Tista' taqra bil- Malti.
A European Committee has called for the halting of passport selling within the European Union (UE).
In a press release, the European Economic and Social Committee (EESC) said that the citizenship and residency by investment, otherwise known as Individual Investors’ Programmes, carry with them serious risks and they should be banned all around Europe.
The EESC said that the financial crisis that came about in the last few years brought about the need for EU countries to find alternative means of income. They started schemes that permitted people outside of the EU to gain access to European citizenship or residency for having invested in a specific country. Such schemes are also referred to as golden passports or visas.
In the meantime, the committee sent out its appeal to all countries in order to stop such schemes. If the intention is to keep them, then they need to provide a valid reason for this. The committee also agreed with the report that was put together by the European Parliament that called for such schemes to be stopped as soon as possible.
According to the committee, these schemes bring with them many risks that include money laundering, bad governance, lack of transparency and tax evasion.
Malta currently has five members that form part of this committee. These are Stefano Mallia, Benjamin Rizzo, Charles Vella, Philip von Brockdorff and Tony Zahra. They were nominated by the Maltese Government. It has not been made clear whether they had voted in favour or against the opinion of the Commission which was approved in October.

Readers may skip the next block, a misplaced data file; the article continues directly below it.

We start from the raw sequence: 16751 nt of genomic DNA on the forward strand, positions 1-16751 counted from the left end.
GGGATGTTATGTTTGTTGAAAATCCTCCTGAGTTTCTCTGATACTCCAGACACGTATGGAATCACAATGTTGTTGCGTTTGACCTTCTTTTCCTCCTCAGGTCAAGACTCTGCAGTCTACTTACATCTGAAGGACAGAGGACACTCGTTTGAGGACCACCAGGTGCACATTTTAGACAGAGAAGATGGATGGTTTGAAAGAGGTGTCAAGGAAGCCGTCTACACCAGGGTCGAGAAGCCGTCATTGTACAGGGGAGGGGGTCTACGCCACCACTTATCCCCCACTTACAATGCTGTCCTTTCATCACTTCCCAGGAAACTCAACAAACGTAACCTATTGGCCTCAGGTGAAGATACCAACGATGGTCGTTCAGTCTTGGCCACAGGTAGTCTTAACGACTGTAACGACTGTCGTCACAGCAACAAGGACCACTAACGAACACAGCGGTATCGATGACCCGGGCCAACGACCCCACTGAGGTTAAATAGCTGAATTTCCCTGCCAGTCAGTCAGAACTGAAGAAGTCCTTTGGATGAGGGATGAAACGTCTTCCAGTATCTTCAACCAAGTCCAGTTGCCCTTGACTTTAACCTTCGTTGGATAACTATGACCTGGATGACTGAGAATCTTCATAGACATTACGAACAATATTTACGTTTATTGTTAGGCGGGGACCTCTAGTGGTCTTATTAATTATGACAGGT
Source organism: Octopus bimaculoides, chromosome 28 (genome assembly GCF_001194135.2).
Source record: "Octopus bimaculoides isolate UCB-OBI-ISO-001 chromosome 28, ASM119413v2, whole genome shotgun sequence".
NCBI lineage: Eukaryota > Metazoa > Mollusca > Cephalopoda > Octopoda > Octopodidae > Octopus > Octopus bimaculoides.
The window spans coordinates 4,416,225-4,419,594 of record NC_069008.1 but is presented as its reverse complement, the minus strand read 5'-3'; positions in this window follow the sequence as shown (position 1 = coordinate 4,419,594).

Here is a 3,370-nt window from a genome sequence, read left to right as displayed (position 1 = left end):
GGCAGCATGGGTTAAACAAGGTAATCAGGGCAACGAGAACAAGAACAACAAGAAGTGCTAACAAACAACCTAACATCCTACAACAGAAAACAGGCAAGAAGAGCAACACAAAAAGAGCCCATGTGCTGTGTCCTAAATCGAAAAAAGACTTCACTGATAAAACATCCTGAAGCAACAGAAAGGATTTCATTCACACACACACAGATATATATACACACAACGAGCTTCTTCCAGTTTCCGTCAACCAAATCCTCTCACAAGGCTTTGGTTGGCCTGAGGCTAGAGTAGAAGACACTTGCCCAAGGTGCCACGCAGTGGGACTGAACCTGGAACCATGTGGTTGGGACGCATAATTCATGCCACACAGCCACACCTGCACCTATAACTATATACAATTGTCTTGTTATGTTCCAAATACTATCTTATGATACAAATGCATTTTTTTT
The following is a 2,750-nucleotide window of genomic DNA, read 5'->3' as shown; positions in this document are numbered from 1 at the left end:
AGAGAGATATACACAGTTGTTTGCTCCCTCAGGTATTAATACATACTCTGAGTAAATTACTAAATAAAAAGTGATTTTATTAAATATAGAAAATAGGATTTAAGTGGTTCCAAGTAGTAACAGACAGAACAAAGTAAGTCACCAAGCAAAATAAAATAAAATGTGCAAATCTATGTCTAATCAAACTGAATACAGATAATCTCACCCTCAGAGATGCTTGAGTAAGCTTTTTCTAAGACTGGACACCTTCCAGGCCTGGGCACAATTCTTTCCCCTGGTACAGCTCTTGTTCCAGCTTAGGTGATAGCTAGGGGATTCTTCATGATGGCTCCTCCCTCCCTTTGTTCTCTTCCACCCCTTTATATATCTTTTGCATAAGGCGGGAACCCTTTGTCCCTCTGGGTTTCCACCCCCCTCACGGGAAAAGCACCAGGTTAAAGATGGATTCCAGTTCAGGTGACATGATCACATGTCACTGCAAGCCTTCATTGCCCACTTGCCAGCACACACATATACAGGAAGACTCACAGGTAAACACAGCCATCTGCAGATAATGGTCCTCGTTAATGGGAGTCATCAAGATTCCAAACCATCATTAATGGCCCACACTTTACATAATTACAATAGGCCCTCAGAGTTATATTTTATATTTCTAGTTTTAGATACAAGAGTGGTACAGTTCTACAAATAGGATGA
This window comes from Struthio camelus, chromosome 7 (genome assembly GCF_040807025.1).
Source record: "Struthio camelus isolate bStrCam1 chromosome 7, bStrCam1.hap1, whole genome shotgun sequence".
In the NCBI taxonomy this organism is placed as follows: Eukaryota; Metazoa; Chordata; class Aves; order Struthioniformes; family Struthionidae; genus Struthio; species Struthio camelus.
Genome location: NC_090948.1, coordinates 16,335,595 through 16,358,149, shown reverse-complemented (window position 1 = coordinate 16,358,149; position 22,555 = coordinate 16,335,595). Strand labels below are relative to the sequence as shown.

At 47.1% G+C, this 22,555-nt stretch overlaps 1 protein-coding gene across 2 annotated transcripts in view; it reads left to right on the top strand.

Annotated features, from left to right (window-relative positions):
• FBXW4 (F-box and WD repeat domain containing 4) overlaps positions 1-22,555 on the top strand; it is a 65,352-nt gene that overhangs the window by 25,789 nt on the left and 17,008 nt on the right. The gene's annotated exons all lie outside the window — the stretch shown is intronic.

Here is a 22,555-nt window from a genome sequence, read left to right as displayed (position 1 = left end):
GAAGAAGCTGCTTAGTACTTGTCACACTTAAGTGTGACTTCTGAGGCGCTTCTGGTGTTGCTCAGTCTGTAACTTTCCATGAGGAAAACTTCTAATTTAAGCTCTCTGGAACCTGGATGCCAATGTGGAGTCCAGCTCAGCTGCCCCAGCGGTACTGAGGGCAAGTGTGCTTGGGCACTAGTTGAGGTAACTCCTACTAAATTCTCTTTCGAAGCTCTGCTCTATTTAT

The Maltese Parliament had approved the selling of passports back in 2013. This came about a few months after the Labour Party was elected in government. The party hadn’t announced this scheme as part of its electoral manifesto. Surveys ran at the time had found that 53% of the Maltese population were against the scheme while 26% were in favour.
According to The Guardian, Malta is one of 21 countries marked as blacklisted because they offer such a scheme. According to the Organisation for the Economic Cooperation and Development (OECD), these schemes undermine international attempts to combat tax evasion.